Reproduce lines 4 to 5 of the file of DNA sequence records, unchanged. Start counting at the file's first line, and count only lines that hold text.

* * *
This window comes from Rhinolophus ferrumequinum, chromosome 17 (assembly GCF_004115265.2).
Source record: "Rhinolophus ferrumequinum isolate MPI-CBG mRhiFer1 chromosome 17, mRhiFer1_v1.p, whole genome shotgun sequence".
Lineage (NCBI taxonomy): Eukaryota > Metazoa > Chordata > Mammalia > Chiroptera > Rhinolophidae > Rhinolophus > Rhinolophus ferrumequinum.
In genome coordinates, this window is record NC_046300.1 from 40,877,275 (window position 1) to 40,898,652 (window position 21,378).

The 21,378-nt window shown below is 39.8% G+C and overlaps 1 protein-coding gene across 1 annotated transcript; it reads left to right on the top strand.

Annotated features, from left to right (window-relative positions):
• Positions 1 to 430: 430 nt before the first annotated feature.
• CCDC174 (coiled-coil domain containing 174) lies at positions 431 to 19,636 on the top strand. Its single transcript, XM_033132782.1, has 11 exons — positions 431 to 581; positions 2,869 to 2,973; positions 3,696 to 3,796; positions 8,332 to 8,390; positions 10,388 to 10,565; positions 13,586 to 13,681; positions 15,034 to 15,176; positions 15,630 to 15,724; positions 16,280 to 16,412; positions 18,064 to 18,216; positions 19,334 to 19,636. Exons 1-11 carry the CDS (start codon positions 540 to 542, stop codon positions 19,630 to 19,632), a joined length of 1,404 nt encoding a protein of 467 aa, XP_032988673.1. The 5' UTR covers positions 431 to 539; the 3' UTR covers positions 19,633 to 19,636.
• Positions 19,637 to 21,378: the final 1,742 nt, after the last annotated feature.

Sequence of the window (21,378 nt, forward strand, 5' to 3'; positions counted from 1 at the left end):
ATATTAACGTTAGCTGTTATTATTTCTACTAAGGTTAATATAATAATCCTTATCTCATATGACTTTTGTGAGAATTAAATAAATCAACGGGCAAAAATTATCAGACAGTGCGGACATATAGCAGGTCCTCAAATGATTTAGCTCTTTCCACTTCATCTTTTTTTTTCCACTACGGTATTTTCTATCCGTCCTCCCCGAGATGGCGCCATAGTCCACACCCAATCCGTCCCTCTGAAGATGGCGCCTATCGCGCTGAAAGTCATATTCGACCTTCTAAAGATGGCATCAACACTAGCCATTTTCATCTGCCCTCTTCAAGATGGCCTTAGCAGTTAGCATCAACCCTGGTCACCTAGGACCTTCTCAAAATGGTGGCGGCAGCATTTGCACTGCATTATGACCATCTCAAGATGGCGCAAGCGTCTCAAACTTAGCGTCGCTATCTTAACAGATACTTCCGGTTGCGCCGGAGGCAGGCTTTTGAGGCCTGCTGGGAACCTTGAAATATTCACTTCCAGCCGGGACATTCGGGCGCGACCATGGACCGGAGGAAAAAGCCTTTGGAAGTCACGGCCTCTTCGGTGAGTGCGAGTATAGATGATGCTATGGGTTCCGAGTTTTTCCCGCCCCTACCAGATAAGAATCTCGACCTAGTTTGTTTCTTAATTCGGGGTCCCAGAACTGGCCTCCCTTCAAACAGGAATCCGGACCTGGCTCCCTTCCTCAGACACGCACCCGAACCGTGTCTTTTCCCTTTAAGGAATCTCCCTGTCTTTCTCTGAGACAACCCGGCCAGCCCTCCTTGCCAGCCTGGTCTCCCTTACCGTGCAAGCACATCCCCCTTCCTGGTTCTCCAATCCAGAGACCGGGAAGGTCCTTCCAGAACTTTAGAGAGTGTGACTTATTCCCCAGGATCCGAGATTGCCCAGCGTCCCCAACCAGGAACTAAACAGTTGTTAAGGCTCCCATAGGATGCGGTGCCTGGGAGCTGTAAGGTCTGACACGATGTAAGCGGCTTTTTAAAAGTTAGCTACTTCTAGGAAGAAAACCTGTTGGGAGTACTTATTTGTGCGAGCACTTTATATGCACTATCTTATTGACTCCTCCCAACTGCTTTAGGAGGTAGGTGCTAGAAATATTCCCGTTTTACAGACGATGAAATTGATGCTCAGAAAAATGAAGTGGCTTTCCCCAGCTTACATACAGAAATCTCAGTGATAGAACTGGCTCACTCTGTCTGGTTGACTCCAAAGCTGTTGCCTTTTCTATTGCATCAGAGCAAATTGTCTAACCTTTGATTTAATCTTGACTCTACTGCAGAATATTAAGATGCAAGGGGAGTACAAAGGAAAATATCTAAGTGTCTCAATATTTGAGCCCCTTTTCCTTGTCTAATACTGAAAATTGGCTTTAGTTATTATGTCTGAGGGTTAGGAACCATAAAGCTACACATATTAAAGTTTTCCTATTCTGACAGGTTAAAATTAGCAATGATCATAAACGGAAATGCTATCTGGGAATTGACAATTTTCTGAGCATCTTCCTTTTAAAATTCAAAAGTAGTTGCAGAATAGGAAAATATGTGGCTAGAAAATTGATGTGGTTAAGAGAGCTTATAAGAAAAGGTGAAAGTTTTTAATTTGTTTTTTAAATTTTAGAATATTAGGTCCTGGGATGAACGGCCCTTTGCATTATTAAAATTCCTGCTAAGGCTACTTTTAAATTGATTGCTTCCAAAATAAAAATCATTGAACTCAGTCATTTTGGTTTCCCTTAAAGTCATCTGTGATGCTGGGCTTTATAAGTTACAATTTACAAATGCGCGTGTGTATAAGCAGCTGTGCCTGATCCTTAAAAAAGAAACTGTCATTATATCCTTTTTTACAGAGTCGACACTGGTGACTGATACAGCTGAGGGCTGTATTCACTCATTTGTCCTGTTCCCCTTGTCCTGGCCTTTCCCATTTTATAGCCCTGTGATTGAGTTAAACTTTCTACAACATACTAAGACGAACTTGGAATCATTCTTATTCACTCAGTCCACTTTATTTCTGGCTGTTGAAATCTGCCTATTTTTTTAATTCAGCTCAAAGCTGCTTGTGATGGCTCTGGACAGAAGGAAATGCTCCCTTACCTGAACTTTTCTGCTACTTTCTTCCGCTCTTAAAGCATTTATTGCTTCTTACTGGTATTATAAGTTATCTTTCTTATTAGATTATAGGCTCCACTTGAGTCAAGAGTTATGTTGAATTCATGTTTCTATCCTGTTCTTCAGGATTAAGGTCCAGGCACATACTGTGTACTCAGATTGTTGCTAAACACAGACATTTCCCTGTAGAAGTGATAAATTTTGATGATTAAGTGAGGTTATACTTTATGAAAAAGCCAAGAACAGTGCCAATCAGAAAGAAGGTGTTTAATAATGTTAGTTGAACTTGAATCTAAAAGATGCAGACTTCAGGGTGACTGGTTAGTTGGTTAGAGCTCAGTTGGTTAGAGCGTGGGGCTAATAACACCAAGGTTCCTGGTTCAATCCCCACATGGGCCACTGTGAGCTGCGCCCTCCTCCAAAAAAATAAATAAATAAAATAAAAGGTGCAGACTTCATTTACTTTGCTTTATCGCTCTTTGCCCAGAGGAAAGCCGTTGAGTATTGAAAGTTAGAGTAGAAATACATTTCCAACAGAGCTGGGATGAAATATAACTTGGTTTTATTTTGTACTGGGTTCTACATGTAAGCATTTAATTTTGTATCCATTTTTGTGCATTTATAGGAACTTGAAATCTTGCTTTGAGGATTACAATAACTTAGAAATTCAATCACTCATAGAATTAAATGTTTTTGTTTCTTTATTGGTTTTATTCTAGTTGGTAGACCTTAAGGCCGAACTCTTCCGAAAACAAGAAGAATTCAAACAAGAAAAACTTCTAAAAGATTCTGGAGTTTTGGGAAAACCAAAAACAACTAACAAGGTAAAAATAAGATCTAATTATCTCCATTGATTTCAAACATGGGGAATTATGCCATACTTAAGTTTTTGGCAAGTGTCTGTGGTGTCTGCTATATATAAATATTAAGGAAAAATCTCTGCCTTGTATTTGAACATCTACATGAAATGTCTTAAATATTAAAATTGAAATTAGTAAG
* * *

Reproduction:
In genome coordinates, this window is record NC_046300.1 from 40,877,275 (window position 1) to 40,898,652 (window position 21,378).

The 21,378-nt window shown below is 39.8% G+C and overlaps 1 protein-coding gene across 1 annotated transcript; it reads left to right on the top strand.